Saddam Hussein's deputy Tariq Aziz was sentenced to death on 26 October, on charges to do with his role in the Saddam regime's massacre of Islamist opponents.
The European Union has declared the death sentence "unacceptable", and the Vatican and several European governments have called for clemency.
Piquantly, though, those who boosted Aziz when he was in power, or when they may have hoped that "the resistance" would triumph in Iraq and re-elevate Aziz, have been silent. There has been no comment from Respect, from the Socialist Workers' Party, or from the rump Workers' Revolutionary Party. None even from George Galloway.
Before 2003 Galloway visited Iraq about once a month on average, described Aziz as his "dear friend", and ate Christmas dinner with him. In 2005 Galloway took up a petition for Aziz's release - initiated by a French far-rightist - and enticed Tony Benn and others to sign it. Today, silence.
Aziz surrendered to US forces in April 2003, soon after the invasion, and has been in jail ever since. He is now in very poor health. It is not clear whether his lawyers will appeal, or when the death sentence may be carried out.
In his heyday, Aziz was the chief public face of Saddam's "Republic of Fear", speaking to journalists and diplomats much more than Saddam himself.
That he is guilty of heinous crimes is beyond doubt. Whether the death penalty against him, now, at a time when Aziz has no possibility of becoming a rallying-point for a Ba'thist revival, is justified, is another matter.
Aziz was interviewed by the Guardian in August 2010, refusing to disavow Saddam but also criticising Obama for planning to withdraw US troops from Iraq too soon (in 2011). Iyad Allawi, one of the two rivals who have been jousting to be prime minister of Iraq since its parliamentary election in March 2010, was asked by the Guardian for comment, and said:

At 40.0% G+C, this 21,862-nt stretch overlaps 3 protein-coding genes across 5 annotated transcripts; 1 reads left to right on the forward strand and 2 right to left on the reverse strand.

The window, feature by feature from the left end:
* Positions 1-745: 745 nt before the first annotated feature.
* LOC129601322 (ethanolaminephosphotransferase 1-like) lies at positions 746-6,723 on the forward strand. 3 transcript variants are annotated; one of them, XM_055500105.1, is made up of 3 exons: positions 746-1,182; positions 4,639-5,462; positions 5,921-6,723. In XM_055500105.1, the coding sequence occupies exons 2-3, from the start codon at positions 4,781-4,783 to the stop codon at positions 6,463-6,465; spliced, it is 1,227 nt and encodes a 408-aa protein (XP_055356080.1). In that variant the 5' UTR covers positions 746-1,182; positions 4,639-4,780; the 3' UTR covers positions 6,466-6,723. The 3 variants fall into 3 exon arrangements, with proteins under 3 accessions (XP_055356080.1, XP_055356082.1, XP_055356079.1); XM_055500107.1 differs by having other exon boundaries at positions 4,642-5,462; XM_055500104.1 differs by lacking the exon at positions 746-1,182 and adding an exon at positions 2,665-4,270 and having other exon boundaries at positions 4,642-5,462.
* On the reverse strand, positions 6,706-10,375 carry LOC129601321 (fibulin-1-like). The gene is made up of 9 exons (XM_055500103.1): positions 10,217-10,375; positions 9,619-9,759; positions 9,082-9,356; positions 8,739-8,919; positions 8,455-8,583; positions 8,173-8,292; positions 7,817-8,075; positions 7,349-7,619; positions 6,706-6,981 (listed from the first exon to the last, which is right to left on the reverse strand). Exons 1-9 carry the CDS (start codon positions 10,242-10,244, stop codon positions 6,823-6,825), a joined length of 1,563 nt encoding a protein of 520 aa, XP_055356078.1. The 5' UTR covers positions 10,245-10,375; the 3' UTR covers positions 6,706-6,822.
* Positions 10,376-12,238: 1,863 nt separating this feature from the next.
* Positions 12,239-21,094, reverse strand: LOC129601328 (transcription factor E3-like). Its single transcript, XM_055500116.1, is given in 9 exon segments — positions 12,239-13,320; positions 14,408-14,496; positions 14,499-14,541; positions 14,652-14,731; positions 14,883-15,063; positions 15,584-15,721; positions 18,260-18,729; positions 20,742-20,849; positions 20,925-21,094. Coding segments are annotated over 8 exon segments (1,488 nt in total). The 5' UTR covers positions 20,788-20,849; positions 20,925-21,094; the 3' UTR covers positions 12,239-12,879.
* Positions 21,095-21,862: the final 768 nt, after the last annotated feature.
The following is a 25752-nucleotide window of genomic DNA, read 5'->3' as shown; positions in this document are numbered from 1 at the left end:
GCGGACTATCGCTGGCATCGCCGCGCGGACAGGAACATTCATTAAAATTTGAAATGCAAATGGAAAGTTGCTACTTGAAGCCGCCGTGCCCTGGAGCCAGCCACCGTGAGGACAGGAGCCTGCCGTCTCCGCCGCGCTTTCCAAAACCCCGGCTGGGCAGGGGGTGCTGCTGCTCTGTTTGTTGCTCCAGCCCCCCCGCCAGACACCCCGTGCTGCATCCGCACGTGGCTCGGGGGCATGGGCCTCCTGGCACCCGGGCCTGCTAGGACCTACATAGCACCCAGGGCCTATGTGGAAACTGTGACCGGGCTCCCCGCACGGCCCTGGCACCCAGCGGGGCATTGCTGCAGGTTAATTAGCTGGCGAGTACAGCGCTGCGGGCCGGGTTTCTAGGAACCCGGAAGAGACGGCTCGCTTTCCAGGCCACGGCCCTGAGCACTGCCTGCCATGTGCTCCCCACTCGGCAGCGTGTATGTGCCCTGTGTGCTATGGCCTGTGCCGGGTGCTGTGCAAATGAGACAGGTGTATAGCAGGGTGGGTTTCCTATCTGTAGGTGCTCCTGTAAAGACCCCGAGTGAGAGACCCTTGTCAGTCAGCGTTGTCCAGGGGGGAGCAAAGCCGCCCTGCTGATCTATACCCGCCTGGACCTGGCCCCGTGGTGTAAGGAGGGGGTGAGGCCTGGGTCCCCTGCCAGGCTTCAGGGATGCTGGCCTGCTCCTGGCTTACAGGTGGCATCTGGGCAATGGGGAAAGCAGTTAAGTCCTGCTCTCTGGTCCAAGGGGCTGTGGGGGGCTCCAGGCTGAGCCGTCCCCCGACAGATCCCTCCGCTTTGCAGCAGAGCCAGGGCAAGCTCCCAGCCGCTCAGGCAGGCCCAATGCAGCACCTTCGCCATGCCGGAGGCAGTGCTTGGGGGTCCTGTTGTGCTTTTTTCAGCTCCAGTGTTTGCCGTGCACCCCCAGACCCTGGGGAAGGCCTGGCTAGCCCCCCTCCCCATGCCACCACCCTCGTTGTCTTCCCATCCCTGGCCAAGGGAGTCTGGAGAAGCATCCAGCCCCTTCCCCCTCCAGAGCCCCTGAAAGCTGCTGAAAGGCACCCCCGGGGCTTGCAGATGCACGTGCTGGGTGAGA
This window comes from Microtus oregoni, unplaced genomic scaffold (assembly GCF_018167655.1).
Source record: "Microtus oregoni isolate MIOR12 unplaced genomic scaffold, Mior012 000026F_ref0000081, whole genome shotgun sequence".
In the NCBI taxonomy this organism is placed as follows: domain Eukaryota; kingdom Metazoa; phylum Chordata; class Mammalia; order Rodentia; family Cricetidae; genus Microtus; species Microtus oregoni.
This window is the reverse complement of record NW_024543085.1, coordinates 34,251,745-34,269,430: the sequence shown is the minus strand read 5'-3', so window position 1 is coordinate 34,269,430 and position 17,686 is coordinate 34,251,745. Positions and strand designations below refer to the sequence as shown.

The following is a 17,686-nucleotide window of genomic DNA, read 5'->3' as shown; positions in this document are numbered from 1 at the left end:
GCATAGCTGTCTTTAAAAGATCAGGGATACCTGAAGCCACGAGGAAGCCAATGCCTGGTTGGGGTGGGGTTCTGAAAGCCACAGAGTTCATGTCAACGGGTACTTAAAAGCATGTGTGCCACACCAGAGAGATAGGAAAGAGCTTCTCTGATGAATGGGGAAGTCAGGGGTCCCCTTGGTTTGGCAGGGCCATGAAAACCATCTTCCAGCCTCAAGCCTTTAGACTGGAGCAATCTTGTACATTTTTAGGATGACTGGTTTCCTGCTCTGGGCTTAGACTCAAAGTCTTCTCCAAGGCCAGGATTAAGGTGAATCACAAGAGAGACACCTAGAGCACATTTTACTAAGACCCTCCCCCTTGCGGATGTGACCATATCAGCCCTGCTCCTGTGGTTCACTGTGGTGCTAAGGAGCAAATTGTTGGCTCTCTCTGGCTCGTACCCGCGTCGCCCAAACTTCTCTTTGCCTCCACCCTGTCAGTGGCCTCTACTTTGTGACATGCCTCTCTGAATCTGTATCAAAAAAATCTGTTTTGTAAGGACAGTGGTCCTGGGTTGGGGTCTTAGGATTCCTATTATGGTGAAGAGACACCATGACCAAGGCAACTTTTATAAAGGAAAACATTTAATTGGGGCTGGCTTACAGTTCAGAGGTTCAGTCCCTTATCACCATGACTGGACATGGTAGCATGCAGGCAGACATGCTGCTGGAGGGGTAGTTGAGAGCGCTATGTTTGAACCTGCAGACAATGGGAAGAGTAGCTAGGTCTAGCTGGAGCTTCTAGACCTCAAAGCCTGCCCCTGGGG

"Tell Tariq Aziz that he is my friend and I think of him often. He is a good man and I know his family well. I wish him all the best and it is wrong to lock him up like this for so long. He is an old man." (Guardian, 5 August).
Allawi is an ex-Ba'thist himself, as well as a former CIA agent. Allawi's rival Nuri al-Maliki is still caretaker prime minister, while the negotiations (already eight months old) for a new coalition government continue, and it looks as if Maliki has organised the death sentence for Aziz (and on charges to do with Saddam-regime repression against Maliki's own, Islamist, party) as a factional blow against Allawi's relatively secular party.
The journalist Mark Seddon has suggested that "Aziz, who could tell the whole story of western involvement in Iraq, before, during and after the war, simply has to be got rid of". But if Aziz could speak to the Guardian in August, he could already have told any "whole story" he has. The history of US government aid to the Saddam regime during Iraq's war with Iran (1980-88), which Seddon is referring, is anyway already well known.
Thus a US plot seems an unlikely explanation for the death sentence. A Maliki plot? That is more likely.